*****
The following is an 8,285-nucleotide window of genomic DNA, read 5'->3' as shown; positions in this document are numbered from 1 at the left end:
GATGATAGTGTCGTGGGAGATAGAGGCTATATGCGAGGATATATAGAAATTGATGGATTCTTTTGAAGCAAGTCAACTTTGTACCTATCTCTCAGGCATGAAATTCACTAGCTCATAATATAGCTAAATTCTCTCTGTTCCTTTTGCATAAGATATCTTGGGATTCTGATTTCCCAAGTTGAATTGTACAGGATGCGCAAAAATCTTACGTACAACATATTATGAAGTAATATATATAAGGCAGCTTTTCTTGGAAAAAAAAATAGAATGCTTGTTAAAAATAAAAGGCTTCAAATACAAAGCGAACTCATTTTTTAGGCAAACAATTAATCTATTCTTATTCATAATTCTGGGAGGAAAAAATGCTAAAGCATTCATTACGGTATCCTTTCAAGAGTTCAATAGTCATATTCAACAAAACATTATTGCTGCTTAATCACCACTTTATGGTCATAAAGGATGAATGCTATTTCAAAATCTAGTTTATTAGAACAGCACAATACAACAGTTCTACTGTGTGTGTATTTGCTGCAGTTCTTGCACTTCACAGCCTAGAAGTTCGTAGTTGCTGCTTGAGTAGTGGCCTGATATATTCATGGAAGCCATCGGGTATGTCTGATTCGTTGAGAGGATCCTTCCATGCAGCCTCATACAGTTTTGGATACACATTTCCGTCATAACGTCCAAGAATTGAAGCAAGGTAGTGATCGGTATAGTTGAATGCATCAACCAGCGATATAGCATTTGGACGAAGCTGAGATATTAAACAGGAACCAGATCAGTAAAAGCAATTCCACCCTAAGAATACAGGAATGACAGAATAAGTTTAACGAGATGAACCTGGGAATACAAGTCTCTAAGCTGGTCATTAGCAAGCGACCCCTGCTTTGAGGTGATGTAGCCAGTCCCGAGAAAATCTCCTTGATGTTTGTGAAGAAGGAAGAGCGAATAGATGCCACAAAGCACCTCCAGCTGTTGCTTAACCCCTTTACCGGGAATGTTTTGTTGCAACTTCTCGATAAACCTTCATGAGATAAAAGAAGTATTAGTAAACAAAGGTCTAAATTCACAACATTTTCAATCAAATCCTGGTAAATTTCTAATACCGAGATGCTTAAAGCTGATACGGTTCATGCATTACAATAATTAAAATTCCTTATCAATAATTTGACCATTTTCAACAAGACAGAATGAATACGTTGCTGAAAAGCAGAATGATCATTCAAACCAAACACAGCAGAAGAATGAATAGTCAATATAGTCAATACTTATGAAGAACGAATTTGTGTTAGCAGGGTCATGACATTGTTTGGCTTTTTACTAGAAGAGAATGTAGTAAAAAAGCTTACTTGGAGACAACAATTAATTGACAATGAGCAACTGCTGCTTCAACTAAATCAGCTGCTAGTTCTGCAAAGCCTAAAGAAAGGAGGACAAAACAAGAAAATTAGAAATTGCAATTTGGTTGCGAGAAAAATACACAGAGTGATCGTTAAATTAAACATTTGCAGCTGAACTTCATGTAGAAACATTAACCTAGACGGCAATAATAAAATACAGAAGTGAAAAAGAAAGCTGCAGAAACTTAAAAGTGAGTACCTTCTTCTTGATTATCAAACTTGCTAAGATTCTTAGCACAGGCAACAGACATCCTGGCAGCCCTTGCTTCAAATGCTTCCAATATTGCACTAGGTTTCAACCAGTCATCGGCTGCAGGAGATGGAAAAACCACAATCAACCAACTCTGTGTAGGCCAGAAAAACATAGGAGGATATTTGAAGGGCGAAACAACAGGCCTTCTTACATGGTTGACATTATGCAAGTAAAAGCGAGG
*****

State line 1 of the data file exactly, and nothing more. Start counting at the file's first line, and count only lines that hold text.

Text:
The following is an 8,285-nucleotide window of genomic DNA, read 5'->3' as shown; positions in this document are numbered from 1 at the left end: